BH: But even so, even if we’re talking about a historical figure, like George Washington, as you’ve pointed out, the Buddha has affected the world over for 2500 years, I would think it might be a little intimidating. Did any of that give you pause?
DC: Right in the beginning of the book I say this is a work of fiction. And many times fiction is truer than fact. With facts you’re always looking more over your shoulder, and everyone else is looking over your shoulder to make sure you represent what everyone else agrees on as fact. But in fiction, you’re revealing your own inner self. You’re revealing your angst, your demons, your fantasies, your likes, your dislikes, your fears, so in many ways you’re revealing much more than you would in a book of non-fiction.
BH: Why do you think there are so many people today who claim spirituality but not religion? They don’t need a church. How do you approach issues of spirituality with folks that seem to be disconnected from religion?
DC: I think one of the reason people are getting disconnected is that in this moment in the world all the strife and violence in the world unfortunately happens to be religious, and you can’t really exclude anyone from it. We have fundamentalists in every religion, and when you look at the word fundamentalist, it is an interesting world. It means returning to fundamentals. So why are people almost fearfully returning to fundamentals? It is because we have a post-modern age where everyone’s attention is so caught up in the material domain that’s become so dominant that they lose touch with their deeper sense of self. And from that angst they either become fundamentalists or they become totally atheistic, and in a way they are both coming from fear. I think that if you’re born into a spiritual family, which actually practices, say, if you’re Christian, you actually practice what Christ said? If you do, then you would not have fear in your heart. So then you would be spiritual too.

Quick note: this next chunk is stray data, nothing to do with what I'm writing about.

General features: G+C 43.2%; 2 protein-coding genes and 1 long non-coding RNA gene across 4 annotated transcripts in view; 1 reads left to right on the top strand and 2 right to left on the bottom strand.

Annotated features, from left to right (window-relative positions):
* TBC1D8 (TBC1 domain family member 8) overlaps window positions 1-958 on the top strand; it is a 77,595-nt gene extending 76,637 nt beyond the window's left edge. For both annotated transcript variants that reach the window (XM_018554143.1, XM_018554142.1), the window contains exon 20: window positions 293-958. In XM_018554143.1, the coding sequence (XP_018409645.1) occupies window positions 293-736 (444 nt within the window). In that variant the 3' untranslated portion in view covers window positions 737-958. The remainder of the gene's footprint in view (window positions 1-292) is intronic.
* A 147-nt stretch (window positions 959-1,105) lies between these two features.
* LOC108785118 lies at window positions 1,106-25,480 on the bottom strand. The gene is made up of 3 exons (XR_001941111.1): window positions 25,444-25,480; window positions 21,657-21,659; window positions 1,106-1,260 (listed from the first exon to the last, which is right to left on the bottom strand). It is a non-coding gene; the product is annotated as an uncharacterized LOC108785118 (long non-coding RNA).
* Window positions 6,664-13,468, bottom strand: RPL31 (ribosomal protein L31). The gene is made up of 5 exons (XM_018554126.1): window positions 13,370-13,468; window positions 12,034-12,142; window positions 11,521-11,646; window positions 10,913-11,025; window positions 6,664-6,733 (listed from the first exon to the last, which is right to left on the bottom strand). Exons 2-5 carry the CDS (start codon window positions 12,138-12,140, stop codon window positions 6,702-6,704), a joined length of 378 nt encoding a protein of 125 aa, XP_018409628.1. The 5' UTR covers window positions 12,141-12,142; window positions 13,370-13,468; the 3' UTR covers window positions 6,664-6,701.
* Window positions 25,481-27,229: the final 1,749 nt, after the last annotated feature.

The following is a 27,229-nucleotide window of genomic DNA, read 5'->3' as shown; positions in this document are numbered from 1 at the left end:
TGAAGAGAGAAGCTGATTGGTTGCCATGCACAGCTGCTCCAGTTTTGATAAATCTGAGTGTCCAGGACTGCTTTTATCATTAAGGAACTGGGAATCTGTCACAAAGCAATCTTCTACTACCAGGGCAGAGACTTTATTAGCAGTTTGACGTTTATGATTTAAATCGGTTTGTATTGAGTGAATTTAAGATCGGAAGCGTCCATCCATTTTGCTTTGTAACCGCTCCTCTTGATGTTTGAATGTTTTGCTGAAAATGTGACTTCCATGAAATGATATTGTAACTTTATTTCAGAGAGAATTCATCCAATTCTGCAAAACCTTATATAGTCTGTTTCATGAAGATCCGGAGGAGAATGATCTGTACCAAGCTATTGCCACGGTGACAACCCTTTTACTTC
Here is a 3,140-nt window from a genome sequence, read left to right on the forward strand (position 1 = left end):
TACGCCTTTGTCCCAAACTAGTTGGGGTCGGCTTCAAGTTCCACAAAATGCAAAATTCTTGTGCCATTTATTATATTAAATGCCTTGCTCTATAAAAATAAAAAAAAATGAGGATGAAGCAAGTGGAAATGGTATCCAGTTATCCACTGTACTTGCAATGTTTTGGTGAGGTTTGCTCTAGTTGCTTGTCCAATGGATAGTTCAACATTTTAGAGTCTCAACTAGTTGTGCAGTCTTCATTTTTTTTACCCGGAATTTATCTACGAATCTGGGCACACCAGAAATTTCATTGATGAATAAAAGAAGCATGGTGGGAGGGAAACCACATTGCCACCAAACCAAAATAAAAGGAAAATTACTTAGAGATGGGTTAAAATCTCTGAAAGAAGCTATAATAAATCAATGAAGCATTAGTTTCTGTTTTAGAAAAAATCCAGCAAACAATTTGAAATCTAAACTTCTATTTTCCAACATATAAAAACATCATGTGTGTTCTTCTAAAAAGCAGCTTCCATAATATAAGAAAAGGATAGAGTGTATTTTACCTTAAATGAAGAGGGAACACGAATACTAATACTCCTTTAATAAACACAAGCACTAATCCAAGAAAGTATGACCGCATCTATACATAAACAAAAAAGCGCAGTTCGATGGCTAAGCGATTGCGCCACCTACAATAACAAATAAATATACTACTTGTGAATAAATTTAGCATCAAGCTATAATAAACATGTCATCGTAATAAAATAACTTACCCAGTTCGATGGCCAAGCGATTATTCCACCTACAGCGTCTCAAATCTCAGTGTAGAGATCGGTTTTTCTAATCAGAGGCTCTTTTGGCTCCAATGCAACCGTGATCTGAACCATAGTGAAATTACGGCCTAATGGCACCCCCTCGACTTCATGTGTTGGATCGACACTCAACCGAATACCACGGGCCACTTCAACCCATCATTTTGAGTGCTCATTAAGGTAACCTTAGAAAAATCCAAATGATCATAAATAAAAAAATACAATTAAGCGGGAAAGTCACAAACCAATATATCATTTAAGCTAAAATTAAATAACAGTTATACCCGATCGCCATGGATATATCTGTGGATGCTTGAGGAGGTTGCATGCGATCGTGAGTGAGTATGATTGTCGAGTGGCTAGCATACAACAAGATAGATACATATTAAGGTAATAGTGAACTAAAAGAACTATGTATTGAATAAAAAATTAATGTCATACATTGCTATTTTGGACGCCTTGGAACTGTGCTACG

BH: You’ve got a bit of celebrity status, people see you on TV, and hear you on the radio etc, but when we speak of these issues of depth, like religion, like spirituality, through the mass media, does the medium undermine the message? Do people try to spin you like a celebrity? How do you resist that?
DC: I find that it goes both ways. Sometimes the media trivializes it, but you know you have celebrities who are seemingly hanging out, that are less than one percent of the people you interact with, it can trivialize it, and yet it can popularize the message too, because you get heard, you get seen and you reach a lot more people. So it’s a double edged sword.
BH: Right, so you’re doing OK with it?
DC: I’m fine with doing it. The way to do it is to have children who don’t take you seriously! (laughter)
BH: Tell us a little bit about your book, The Buddha. Story of Enlightenment. We mentioned that’s something do a fictionalized story, but you do go through the actual phases of life that he lived.
DC: I do through all the external facts, so I keep in the book everything that we know externally factually, I stay true to that. Only thing that I use my fiction in his internal transformation, his internal struggle.
BH: In many ways this is not like reading a history of the Buddha for people, this might be very spiritually challenging or uplifting.